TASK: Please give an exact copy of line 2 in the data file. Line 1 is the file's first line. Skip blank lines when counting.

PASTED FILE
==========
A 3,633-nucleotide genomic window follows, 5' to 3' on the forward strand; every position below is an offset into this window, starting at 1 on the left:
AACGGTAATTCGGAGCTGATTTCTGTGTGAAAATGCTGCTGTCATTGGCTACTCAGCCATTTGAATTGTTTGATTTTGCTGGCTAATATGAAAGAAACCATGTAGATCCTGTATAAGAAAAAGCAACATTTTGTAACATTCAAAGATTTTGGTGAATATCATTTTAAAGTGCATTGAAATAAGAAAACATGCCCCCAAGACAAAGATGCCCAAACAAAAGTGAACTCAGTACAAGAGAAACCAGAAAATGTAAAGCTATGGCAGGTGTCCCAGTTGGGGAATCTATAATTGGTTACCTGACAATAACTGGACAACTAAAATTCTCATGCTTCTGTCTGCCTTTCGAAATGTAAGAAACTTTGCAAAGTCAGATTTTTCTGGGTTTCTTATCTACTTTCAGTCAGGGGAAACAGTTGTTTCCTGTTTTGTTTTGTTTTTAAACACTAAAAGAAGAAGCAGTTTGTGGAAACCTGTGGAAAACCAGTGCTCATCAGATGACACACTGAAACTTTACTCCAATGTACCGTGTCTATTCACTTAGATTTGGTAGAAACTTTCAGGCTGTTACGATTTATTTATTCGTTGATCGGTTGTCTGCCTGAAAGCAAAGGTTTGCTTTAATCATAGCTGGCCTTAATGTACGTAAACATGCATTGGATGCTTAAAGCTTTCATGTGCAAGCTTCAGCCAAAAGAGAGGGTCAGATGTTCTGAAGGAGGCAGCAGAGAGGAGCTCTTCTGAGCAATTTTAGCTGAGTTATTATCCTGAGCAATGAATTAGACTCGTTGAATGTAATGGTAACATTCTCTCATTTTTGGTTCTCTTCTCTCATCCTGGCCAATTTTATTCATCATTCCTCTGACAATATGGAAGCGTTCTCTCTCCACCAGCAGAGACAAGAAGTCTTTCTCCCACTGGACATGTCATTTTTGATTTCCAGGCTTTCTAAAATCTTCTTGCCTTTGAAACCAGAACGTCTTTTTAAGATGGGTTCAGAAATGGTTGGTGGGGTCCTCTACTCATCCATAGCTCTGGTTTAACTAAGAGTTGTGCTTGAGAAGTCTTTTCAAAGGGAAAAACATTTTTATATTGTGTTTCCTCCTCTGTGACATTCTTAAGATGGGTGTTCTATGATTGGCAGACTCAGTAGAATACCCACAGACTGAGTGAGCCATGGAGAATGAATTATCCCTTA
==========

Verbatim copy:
AACGGTAATTCGGAGCTGATTTCTGTGTGAAAATGCTGCTGTCATTGGCTACTCAGCCATTTGAATTGTTTGATTTTGCTGGCTAATATGAAAGAAACCATGTAGATCCTGTATAAGAAAAAGCAACATTTTGTAACATTCAAAGATTTTGGTGAATATCATTTTAAAGTGCATTGAAATAAGAAAACATGCCCCCAAGACAAAGATGCCCAAACAAAAGTGAACTCAGTACAAGAGAAACCAGAAAATGTAAAGCTATGGCAGGTGTCCCAGTTGGGGAATCTATAATTGGTTACCTGACAATAACTGGACAACTAAAATTCTCATGCTTCTGTCTGCCTTTCGAAATGTAAGAAACTTTGCAAAGTCAGATTTTTCTGGGTTTCTTATCTACTTTCAGTCAGGGGAAACAGTTGTTTCCTGTTTTGTTTTGTTTTTAAACACTAAAAGAAGAAGCAGTTTGTGGAAACCTGTGGAAAACCAGTGCTCATCAGATGACACACTGAAACTTTACTCCAATGTACCGTGTCTATTCACTTAGATTTGGTAGAAACTTTCAGGCTGTTACGATTTATTTATTCGTTGATCGGTTGTCTGCCTGAAAGCAAAGGTTTGCTTTAATCATAGCTGGCCTTAATGTACGTAAACATGCATTGGATGCTTAAAGCTTTCATGTGCAAGCTTCAGCCAAAAGAGAGGGTCAGATGTTCTGAAGGAGGCAGCAGAGAGGAGCTCTTCTGAGCAATTTTAGCTGAGTTATTATCCTGAGCAATGAATTAGACTCGTTGAATGTAATGGTAACATTCTCTCATTTTTGGTTCTCTTCTCTCATCCTGGCCAATTTTATTCATCATTCCTCTGACAATATGGAAGCGTTCTCTCTCCACCAGCAGAGACAAGAAGTCTTTCTCCCACTGGACATGTCATTTTTGATTTCCAGGCTTTCTAAAATCTTCTTGCCTTTGAAACCAGAACGTCTTTTTAAGATGGGTTCAGAAATGGTTGGTGGGGTCCTCTACTCATCCATAGCTCTGGTTTAACTAAGAGTTGTGCTTGAGAAGTCTTTTCAAAGGGAAAAACATTTTTATATTGTGTTTCCTCCTCTGTGACATTCTTAAGATGGGTGTTCTATGATTGGCAGACTCAGTAGAATACCCACAGACTGAGTGAGCCATGGAGAATGAATTATCCCTTA